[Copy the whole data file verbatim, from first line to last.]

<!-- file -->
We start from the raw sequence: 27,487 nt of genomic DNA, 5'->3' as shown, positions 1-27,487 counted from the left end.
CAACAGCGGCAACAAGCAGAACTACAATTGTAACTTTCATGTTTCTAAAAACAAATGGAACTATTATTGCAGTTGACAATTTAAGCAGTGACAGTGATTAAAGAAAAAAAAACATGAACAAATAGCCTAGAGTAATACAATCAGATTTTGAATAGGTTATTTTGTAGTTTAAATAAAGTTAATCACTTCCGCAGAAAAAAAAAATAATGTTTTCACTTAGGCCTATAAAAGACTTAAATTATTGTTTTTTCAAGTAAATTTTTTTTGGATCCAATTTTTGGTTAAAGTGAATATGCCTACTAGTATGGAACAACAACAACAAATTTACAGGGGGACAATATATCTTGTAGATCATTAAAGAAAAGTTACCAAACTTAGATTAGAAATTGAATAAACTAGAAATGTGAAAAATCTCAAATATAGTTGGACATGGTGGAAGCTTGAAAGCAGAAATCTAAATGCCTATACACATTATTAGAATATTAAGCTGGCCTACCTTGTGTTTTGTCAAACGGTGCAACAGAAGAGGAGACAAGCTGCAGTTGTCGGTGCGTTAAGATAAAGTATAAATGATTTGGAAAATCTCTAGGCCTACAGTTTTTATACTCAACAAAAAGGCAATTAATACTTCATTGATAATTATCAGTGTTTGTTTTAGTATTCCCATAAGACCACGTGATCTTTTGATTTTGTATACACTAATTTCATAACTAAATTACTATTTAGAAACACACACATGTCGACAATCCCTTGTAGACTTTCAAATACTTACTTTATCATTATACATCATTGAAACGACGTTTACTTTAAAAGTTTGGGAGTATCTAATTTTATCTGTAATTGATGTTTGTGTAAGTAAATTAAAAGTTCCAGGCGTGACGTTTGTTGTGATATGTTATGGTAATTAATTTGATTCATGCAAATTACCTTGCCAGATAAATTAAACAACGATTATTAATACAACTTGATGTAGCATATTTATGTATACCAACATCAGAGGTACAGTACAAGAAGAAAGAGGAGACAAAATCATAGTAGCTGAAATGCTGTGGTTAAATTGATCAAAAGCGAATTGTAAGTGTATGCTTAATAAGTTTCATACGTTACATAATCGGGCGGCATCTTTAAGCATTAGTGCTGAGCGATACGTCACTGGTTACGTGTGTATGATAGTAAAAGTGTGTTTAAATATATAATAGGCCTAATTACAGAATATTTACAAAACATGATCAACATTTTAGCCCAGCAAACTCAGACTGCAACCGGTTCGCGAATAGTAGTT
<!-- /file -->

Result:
We start from the raw sequence: 27,487 nt of genomic DNA, 5'->3' as shown, positions 1-27,487 counted from the left end.
CAACAGCGGCAACAAGCAGAACTACAATTGTAACTTTCATGTTTCTAAAAACAAATGGAACTATTATTGCAGTTGACAATTTAAGCAGTGACAGTGATTAAAGAAAAAAAAACATGAACAAATAGCCTAGAGTAATACAATCAGATTTTGAATAGGTTATTTTGTAGTTTAAATAAAGTTAATCACTTCCGCAGAAAAAAAAAATAATGTTTTCACTTAGGCCTATAAAAGACTTAAATTATTGTTTTTTCAAGTAAATTTTTTTTGGATCCAATTTTTGGTTAAAGTGAATATGCCTACTAGTATGGAACAACAACAACAAATTTACAGGGGGACAATATATCTTGTAGATCATTAAAGAAAAGTTACCAAACTTAGATTAGAAATTGAATAAACTAGAAATGTGAAAAATCTCAAATATAGTTGGACATGGTGGAAGCTTGAAAGCAGAAATCTAAATGCCTATACACATTATTAGAATATTAAGCTGGCCTACCTTGTGTTTTGTCAAACGGTGCAACAGAAGAGGAGACAAGCTGCAGTTGTCGGTGCGTTAAGATAAAGTATAAATGATTTGGAAAATCTCTAGGCCTACAGTTTTTATACTCAACAAAAAGGCAATTAATACTTCATTGATAATTATCAGTGTTTGTTTTAGTATTCCCATAAGACCACGTGATCTTTTGATTTTGTATACACTAATTTCATAACTAAATTACTATTTAGAAACACACACATGTCGACAATCCCTTGTAGACTTTCAAATACTTACTTTATCATTATACATCATTGAAACGACGTTTACTTTAAAAGTTTGGGAGTATCTAATTTTATCTGTAATTGATGTTTGTGTAAGTAAATTAAAAGTTCCAGGCGTGACGTTTGTTGTGATATGTTATGGTAATTAATTTGATTCATGCAAATTACCTTGCCAGATAAATTAAACAACGATTATTAATACAACTTGATGTAGCATATTTATGTATACCAACATCAGAGGTACAGTACAAGAAGAAAGAGGAGACAAAATCATAGTAGCTGAAATGCTGTGGTTAAATTGATCAAAAGCGAATTGTAAGTGTATGCTTAATAAGTTTCATACGTTACATAATCGGGCGGCATCTTTAAGCATTAGTGCTGAGCGATACGTCACTGGTTACGTGTGTATGATAGTAAAAGTGTGTTTAAATATATAATAGGCCTAATTACAGAATATTTACAAAACATGATCAACATTTTAGCCCAGCAAACTCAGACTGCAACCGGTTCGCGAATAGTAGTT